Italian Crusty Bread
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I hope everyone got to cook and eat as much this past weekend as I did. Food (as it always is) has been so much on my mind, I just wrote "pasta" instead of "past." I just did it again.

We're Italian – obviously – so we did our annual Feast of the Seven Fishes, complete with fish salad, octopus, baccalà, linguini with mussel & clam sauce, linguini with stuffed calamari in red sauce, crab claws, etc. etc. If you've even gone HAM in a bowl of mussels steamed in a huge vat with white wine, red pepper flakes, and some garlic, you know that, between cracking open those iridescent black shells, you're sopping up all of that fragrant goodness with a piece of thick, crusty Italian bread.

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Or maybe you don't like mussels, but you still understand the importance of a toasted sesame seed-topped braided loaf of Italian bread. If you don't even understand that, you're in my prayers, and keep reading so you can make one yourself.

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My mother and I have a King Arthur Flour obsession - all of the flours, cookbooks, and bundt pans are stashed in many drawers, pantries, and containers throughout our house. My mom literally has a scheduled bi-weekly delivery, because you can never have too much Italian, Bread, or Sir Lancelot flour. This recipe came from the King Arthur Flour Baker's Companion, aka The Bible (page 243!!!!) Please note that you have to start this recipe before you plan on enjoying it! The biga (a combination of yeast, water, and flour, the main components of many breads) needs to rest for at least 12 hours, to allow the yeast to feed and grow, and the gluten to begin to develop. This will also give the bread the signature chewiness, light sour taste, and beautiful air pockets.

I have been borrowing my mom's Baker's Companion for years now, until yesterday! It was gifted to me by my wonderful godfather, knowing that I desperately needed my own (no more doughy pages for you to deal with, Momma!)

Check out the recipe below, and go buy yourself some top-notch flour.

Italian Crusty Bread

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For the biga...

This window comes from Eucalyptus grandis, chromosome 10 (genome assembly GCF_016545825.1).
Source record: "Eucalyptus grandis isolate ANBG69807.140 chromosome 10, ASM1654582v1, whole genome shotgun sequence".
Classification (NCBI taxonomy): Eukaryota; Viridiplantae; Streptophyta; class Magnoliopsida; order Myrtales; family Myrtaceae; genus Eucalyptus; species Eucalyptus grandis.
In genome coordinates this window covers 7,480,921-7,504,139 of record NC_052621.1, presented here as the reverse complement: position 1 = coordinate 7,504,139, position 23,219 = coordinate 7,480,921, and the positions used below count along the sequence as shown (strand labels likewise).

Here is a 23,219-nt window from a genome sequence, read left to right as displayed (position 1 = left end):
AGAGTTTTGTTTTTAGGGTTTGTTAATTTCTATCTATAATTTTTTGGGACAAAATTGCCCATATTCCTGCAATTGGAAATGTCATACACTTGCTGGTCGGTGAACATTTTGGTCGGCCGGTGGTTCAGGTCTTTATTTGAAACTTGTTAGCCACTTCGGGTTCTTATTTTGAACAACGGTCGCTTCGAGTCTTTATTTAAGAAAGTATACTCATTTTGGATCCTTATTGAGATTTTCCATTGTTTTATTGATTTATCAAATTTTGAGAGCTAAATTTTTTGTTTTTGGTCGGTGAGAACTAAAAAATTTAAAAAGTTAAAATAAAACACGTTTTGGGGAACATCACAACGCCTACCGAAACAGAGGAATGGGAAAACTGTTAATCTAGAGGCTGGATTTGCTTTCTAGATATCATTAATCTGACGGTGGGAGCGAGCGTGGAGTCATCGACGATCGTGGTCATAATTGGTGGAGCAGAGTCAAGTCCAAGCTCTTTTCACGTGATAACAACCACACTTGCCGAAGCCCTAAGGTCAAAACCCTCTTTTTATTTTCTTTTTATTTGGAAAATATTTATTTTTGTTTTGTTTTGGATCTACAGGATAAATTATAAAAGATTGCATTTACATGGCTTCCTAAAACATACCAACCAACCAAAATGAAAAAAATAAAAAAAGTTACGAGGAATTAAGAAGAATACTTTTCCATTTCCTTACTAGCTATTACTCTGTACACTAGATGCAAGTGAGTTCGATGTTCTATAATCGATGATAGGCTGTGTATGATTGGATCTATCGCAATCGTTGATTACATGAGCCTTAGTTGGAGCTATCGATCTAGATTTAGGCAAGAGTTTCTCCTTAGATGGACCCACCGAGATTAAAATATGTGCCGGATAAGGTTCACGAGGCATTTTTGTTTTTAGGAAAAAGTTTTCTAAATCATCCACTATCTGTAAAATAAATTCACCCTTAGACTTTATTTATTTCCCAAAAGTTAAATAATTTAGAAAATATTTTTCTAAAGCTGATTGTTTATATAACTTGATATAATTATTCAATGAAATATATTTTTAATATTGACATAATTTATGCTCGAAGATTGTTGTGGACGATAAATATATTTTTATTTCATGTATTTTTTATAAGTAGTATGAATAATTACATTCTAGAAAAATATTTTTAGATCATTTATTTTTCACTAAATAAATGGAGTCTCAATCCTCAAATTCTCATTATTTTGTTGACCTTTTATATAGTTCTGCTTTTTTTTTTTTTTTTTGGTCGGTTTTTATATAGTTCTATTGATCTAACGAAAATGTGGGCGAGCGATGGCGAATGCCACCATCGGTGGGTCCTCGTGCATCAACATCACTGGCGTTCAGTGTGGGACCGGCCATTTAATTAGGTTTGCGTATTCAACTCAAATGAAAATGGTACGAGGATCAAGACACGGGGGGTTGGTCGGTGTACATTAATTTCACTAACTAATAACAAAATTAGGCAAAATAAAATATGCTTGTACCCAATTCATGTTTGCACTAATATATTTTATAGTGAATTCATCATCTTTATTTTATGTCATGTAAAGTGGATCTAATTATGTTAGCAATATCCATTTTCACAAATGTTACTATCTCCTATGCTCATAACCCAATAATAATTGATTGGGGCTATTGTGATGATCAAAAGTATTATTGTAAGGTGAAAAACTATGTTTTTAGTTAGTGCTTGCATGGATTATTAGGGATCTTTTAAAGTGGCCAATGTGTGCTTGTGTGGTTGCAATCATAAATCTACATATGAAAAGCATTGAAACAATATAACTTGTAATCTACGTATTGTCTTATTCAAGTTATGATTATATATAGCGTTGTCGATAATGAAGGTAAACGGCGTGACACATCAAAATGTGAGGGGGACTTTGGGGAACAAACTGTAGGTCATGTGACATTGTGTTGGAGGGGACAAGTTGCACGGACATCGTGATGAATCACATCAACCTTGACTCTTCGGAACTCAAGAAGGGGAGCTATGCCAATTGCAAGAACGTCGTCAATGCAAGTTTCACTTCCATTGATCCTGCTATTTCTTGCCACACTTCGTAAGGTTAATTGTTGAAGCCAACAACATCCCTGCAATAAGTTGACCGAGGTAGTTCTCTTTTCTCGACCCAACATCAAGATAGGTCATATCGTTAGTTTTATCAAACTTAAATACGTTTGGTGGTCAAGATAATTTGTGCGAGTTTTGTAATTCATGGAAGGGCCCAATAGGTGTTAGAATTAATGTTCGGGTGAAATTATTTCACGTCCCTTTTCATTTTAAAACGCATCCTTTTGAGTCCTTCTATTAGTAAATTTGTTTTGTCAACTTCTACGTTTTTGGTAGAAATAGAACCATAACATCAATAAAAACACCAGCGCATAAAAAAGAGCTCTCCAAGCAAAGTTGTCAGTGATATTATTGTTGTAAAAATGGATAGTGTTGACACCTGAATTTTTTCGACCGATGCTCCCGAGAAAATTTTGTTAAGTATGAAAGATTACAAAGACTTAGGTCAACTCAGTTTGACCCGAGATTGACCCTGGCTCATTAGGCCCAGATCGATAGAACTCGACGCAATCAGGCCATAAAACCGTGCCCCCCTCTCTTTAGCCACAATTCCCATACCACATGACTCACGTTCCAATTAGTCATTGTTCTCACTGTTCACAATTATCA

• 1 cup cool water
  • 2 cups all-purpose flour
  • 1/4 teaspoon of instant yeast

For the dough...

  • 1/2 cup cool water
  • 2 to 2 1/2 cups all-purpose water
  • 2 teaspoons instant yeast
  • 1 1/2 teaspoons salt

For the topping...

  • 1 egg white, beaten with some water
  • Sesame seeds

For the biga... Combine all the biga ingredients, mixing until a dough forms. Cover with plastic wrap and let the starter rest for 12 hours to 16 hours at room temperature.

For the dough... After all of those hours, add the water and mix until smooth. Add all of the other dough ingredients and knead until smooth, about 5 minutes by hand. Place the dough in a bowl, lightly greased with olive oil, and allow it to rise at room temperature or in a proofer for 1 1/2 hours. Gently deflate the dough after each 30 to 45 minutes during this time to redistribute the yeast's food and to further develop the gluten. After the time has passed, remove the dough from the bowl and divide into three equal strands, about 20 inches long. Braid the ropes together and place on a baking sheet lined with parchment. Cover the braid with plastic wrap and allow to rise for a final time at either room temperature or in a proofer again, for another 1 to 1 1/2 hours. The time gap depends on how warm the air is – if it's cooler in your kitchen, let it sit for the full time. If you have your dough in a proofer, or around 85ºF, leave it for an hour. Preheat your oven to 425ºF. Then, brush the braid with the egg white and sprinkle with sesame seeds. Be super gentle – you don't want to deflate the dough. Bake the bread for about 25 to 35 minutes, until a thermometer registers the internal temperature of the bread to be between 190º to 205º F. Then, switch your oven temperature up to 500º F for 3 minutes, just to nicely brown and crisp up the top. You can leave the bread for less than 3 minutes, or skip this step altogether if you're happy with the color of your crust. Allow the bread to cool completely before cutting into!

I hope this recipe really gets you into bread-making. Baking bread seems like such a feat, and an impossible one at that. While it is very time consuming, it is more than worth it. There's nothing like sharing and breaking bread with family and loved ones, especially over a plate of pasta.

My name is Alexandra Jade, but you can call me Alex, or Trin.  I am a Food Studies major at New York University, and a freelance photographer, journalist, and social media pro on the side.  I run the instagram account @twobrunchgirls.